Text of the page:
After being demoted upon her return to work from maternity leave, former Konami staffer Yoko Sekiguchi has been awarded $12,000 in damages.

After taking maternity leave from her position at Konami in late 2008, former employee Yoko Sekiguchi returned to work in the spring of 2009 to find that her employers had demoted her and cut around $2,000 from her monthly salary. When asked why this had happened, Sekiguchi’s bosses apparently said it had something to do with her new childbearing “burden.”

Japanese law guarantees women 14 weeks maternity leave at 60% of their salary, or a whole year unpaid. It would appear that Sekiguchi took around six months maternity leave.

Sekiguchi made the decision to sue Konami for $422,000 (which stood at $343,000 when the case first began) in damages over her demotion soon after it was levied in 2009, remarking at the time that, “This is discrimination aimed at female employees who chose to take maternity leave. I decided to take legal action because fellow female employees are experiencing the same type of treatment.”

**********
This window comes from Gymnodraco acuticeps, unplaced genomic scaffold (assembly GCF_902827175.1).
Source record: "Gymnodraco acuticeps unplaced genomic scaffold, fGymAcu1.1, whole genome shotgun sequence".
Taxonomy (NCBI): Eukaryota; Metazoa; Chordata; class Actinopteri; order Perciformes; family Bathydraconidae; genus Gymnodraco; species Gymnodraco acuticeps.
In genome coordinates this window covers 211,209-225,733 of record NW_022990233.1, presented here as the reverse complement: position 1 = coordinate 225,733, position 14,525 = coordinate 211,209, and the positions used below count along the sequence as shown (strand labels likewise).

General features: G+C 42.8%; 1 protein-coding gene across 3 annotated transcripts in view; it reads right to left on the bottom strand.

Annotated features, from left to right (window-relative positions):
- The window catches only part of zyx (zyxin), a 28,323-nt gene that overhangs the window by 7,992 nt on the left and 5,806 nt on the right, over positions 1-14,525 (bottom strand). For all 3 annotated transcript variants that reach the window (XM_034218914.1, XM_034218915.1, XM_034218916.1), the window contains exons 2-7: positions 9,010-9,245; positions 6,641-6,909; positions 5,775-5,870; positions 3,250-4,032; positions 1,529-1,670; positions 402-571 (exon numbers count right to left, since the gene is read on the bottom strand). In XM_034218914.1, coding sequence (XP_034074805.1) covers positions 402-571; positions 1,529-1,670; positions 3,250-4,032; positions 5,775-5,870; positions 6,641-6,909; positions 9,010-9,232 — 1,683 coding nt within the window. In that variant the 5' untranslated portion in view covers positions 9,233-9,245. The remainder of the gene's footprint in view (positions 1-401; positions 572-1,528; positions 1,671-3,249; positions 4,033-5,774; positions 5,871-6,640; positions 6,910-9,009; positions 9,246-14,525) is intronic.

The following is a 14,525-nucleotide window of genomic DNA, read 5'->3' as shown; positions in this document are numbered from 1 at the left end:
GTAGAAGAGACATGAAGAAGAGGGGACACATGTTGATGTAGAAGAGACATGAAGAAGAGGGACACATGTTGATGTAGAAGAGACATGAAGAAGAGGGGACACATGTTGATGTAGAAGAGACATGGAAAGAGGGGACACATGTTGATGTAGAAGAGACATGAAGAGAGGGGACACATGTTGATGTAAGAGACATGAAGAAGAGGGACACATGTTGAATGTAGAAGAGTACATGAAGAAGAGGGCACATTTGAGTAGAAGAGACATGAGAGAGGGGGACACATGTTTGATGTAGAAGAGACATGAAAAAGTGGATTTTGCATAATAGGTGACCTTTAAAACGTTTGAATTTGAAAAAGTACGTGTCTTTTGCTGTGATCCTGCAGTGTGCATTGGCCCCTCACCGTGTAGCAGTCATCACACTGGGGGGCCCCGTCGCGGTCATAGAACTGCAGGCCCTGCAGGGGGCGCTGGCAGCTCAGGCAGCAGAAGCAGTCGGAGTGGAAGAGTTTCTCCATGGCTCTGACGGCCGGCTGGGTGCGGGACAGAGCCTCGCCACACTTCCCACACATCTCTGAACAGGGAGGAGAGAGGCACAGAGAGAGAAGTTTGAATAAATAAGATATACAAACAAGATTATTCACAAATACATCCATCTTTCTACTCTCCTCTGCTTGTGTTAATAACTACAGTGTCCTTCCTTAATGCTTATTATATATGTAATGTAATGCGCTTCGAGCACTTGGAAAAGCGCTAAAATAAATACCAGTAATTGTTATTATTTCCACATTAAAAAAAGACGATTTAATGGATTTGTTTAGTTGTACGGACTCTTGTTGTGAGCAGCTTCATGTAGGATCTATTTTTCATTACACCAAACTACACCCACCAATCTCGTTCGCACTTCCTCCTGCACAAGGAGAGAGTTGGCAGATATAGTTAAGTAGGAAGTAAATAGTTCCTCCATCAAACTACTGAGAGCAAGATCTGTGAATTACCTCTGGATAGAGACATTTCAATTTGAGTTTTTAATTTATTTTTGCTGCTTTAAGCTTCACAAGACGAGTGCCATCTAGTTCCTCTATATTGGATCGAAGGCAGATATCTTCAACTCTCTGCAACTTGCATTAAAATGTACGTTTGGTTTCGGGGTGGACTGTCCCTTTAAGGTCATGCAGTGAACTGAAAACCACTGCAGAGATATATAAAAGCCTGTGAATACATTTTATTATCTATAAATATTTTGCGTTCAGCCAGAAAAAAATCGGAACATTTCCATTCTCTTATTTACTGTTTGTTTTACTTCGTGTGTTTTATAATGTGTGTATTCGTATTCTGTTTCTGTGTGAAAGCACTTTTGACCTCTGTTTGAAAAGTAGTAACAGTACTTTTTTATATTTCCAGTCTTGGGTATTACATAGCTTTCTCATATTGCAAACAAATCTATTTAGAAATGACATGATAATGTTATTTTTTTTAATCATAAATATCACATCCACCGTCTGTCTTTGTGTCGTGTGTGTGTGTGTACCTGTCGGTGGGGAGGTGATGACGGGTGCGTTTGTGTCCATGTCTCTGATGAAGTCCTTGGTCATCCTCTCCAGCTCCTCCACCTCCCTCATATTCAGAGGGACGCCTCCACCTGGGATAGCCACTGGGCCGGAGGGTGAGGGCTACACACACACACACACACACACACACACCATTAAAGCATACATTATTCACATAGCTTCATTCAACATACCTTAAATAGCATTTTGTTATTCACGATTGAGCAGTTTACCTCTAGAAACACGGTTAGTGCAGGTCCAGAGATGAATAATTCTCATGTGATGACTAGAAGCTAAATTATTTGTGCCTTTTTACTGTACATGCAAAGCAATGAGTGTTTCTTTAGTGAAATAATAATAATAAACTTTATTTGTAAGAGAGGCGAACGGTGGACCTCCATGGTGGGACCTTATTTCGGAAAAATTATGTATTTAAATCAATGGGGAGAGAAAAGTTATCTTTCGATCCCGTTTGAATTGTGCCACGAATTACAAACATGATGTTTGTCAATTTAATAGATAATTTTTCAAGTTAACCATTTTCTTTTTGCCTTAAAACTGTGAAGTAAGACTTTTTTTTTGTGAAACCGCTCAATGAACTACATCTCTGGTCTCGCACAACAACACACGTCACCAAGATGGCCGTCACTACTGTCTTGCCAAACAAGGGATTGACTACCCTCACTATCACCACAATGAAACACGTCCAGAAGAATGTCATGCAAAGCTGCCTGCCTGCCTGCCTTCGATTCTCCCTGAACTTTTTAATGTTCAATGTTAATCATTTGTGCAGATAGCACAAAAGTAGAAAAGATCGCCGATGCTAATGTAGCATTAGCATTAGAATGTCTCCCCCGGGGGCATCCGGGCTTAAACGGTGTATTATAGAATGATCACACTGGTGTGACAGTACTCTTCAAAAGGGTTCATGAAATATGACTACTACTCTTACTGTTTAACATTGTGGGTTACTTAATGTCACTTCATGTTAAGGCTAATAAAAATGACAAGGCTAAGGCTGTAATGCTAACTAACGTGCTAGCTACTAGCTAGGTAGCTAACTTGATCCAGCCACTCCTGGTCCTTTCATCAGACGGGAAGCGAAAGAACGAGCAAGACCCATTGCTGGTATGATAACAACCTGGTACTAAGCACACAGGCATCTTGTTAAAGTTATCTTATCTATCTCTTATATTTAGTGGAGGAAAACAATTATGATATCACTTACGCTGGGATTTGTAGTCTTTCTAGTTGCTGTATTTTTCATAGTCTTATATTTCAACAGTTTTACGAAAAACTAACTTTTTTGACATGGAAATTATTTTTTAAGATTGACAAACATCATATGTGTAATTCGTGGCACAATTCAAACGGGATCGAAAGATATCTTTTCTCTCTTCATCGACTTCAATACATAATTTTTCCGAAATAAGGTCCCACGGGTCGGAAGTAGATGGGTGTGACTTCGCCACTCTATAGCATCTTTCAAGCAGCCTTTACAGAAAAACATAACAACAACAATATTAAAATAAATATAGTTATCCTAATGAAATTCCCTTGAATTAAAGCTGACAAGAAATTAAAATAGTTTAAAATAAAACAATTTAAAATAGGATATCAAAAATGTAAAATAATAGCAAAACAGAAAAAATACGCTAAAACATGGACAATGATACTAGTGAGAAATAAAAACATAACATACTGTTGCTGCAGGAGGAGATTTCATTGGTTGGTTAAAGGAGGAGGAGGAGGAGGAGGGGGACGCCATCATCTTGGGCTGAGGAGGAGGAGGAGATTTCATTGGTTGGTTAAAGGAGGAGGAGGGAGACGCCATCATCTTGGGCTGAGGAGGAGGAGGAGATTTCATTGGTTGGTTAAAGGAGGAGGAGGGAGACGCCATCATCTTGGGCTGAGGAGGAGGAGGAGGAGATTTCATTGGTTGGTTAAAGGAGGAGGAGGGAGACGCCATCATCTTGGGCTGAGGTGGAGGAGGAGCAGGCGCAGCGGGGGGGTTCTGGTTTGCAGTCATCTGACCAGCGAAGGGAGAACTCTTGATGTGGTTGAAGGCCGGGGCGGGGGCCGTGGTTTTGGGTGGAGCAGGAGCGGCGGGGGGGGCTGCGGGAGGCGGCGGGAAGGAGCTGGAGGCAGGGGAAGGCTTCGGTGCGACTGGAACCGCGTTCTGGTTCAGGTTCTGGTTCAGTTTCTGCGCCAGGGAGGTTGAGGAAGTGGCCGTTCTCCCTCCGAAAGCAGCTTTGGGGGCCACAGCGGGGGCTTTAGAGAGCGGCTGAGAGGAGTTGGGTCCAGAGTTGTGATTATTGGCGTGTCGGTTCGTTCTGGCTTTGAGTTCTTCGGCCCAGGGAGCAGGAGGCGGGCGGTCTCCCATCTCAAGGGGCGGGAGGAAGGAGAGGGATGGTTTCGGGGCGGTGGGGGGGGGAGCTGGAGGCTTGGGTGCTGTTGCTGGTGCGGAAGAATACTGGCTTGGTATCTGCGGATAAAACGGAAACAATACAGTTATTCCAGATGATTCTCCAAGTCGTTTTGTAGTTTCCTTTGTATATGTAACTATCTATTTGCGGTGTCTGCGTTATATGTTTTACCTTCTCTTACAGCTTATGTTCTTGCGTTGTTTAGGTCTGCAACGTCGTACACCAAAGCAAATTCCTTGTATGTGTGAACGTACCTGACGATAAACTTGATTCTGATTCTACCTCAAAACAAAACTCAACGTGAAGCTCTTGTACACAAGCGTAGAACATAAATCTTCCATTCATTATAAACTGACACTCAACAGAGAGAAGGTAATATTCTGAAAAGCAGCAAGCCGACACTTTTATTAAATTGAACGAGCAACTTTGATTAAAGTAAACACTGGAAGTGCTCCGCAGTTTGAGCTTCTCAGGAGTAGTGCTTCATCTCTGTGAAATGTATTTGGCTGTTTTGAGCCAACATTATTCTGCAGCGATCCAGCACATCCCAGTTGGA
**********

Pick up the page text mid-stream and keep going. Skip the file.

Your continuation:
Now, almost three years after Sekiguchi filed the case, the Tokyo High Court has awarded her $12,000 in damages. While that number pales next to the amount Sekiguchi originally asked for, it’s still a victory of sorts.

Konami said it wouldn’t comment until its representatives had read the court’s ruling in full. Sekiguchi, however, said that, “I want the company to be a place where people don’t have to choose between two alternatives: career or kids.”

Her last comment will strike a chord with many working women across the professional world, including those in the games industry. Prior to her demotion, Sekiguchi negotiated licensing deals for Konami’s Pro Evolution Soccer franchise; whether or not having a family presents such a “burden” to a worker that they can’t continue in a position like that is not something that their boss has the right to decide before they even return to work.

If Konami has an official response to this case, it’ll make for interesting reading (unless it’s just “yeah the judgement’s pretty sound good luck Yoko bye” or something). We’ll keep an eye out for that, and anything which could clarify why Sekiguchi’s payout was so much smaller than her claim, over the coming weeks.

Source: Asahi via Kotaku

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